PORT-AU-PRINCE, Haiti – Death was everywhere Wednesday in this devastated city of 2 million. Bodies of tiny children were piled next to schools. Corpses of women lay on the street with stunned expressions frozen on their faces as flies began to gather. Bodies of men were covered with plastic tarps or cotton sheets.
Moreover, untold numbers were still trapped after a powerful earthquake Tuesday crushed thousands of structures — from schools and shacks to the National Palace and the local U.N. headquarters.
As nations around the world mobilized to send help, Haitian Prime Minister Jean-Max Bellerive told Reuters that he believed the casualties would be “in the range of thousands of dead.”
Soon after, however, Bellerive told CNN that “I believe we are well over 100,000” dead, while Haitian Sen. Youri Latortue said it could be 500,000. Both admit they have no way of knowing. Other officials said it was too early to give an accounting of the toll.
Aid workers reported widespread destruction and suffering.
“It’s the most horrific thing I’ve ever seen,” Bob Poff, a Salvation Army worker in Port-au-Prince, told MSNBC. “We have to get food and water” quickly, he said, in describing conditions that range from stifling heat to numerous aftershocks. “We’re trying to stay alive.”
Bodies on the streets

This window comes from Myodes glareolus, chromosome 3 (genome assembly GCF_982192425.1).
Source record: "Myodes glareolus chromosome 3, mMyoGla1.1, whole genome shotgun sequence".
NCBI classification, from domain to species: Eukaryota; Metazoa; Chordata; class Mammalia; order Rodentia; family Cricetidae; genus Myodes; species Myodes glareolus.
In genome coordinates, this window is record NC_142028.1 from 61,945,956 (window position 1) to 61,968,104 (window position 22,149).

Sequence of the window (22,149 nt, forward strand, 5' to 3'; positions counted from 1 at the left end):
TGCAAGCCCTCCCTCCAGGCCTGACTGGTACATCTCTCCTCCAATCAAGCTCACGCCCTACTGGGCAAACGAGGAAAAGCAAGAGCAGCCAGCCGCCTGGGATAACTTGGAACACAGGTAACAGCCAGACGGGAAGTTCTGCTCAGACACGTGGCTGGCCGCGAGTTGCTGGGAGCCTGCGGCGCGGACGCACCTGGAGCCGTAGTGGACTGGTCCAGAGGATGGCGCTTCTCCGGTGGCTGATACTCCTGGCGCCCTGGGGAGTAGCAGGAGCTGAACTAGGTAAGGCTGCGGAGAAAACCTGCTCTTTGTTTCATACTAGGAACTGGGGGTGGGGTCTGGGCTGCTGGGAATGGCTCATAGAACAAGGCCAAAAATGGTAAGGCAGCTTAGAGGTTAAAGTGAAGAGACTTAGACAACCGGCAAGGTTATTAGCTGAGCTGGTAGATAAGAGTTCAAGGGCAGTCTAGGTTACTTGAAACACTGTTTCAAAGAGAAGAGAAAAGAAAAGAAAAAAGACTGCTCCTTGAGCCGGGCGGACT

Aftershocks rattled the city as women covered in dust clawed out of debris, wailing. Stunned people wandered the streets holding hands. Thousands gathered in public squares singing hymns.
People pulled bodies from collapsed homes, covering them with sheets by the side of the road. Passers-by lifted the sheets to see if a loved one was underneath. Outside a crumbled building the bodies of five children and three adults lay in a pile.
The United States and other nations began organizing aid efforts, alerting search teams and gathering supplies that will be badly needed in the Western Hemisphere’s poorest country.
“Haiti has moved to center of the world’s thoughts and the world’s compassion,” said British Prime Minister Gordon Brown.
The United Nations said Port-au-Prince’s main airport was “fully operational” and open to relief flights.
Haitian President René Préval told the Miami Herald that he had been stepping over dead bodies and hearing the cries of those trapped under the rubble of the national Parliament building, describing the scene as “unimaginable.”
“Parliament has collapsed. The tax office has collapsed. Schools have collapsed. Hospitals have collapsed,” he said.
Préval issued an urgent appeal for aid.
Tens of thousands of people appear to have lost their homes and many perished in collapsed buildings that were flimsy and dangerous even under normal conditions.
Video obtained by the AP showed a huge dust cloud rising over Port-au-Prince shortly after the quake as buildings collapsed.
“The hospitals cannot handle all these victims,” Dr. Louis-Gerard Gilles, a former senator, said as he helped survivors. “Haiti needs to pray. We all need to pray together.”